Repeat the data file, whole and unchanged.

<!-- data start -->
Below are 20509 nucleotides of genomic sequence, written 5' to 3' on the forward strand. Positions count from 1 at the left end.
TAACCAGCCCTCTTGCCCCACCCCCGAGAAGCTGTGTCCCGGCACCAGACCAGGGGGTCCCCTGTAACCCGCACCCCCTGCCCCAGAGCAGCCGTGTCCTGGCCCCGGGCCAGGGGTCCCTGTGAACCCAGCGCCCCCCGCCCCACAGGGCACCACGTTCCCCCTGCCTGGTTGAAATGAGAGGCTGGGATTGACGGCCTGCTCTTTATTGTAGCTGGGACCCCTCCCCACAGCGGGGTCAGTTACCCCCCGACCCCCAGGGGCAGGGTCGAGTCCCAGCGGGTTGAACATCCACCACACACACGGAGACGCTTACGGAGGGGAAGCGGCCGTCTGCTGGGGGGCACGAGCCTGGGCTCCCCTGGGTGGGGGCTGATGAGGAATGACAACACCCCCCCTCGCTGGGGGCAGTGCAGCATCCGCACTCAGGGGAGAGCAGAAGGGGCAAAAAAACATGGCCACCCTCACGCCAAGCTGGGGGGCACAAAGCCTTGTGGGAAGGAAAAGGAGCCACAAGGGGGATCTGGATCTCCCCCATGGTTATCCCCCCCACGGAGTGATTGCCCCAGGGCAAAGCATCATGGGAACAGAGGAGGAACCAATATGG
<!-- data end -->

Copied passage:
Below are 20509 nucleotides of genomic sequence, written 5' to 3' on the forward strand. Positions count from 1 at the left end.
TAACCAGCCCTCTTGCCCCACCCCCGAGAAGCTGTGTCCCGGCACCAGACCAGGGGGTCCCCTGTAACCCGCACCCCCTGCCCCAGAGCAGCCGTGTCCTGGCCCCGGGCCAGGGGTCCCTGTGAACCCAGCGCCCCCCGCCCCACAGGGCACCACGTTCCCCCTGCCTGGTTGAAATGAGAGGCTGGGATTGACGGCCTGCTCTTTATTGTAGCTGGGACCCCTCCCCACAGCGGGGTCAGTTACCCCCCGACCCCCAGGGGCAGGGTCGAGTCCCAGCGGGTTGAACATCCACCACACACACGGAGACGCTTACGGAGGGGAAGCGGCCGTCTGCTGGGGGGCACGAGCCTGGGCTCCCCTGGGTGGGGGCTGATGAGGAATGACAACACCCCCCCTCGCTGGGGGCAGTGCAGCATCCGCACTCAGGGGAGAGCAGAAGGGGCAAAAAAACATGGCCACCCTCACGCCAAGCTGGGGGGCACAAAGCCTTGTGGGAAGGAAAAGGAGCCACAAGGGGGATCTGGATCTCCCCCATGGTTATCCCCCCCACGGAGTGATTGCCCCAGGGCAAAGCATCATGGGAACAGAGGAGGAACCAATATGG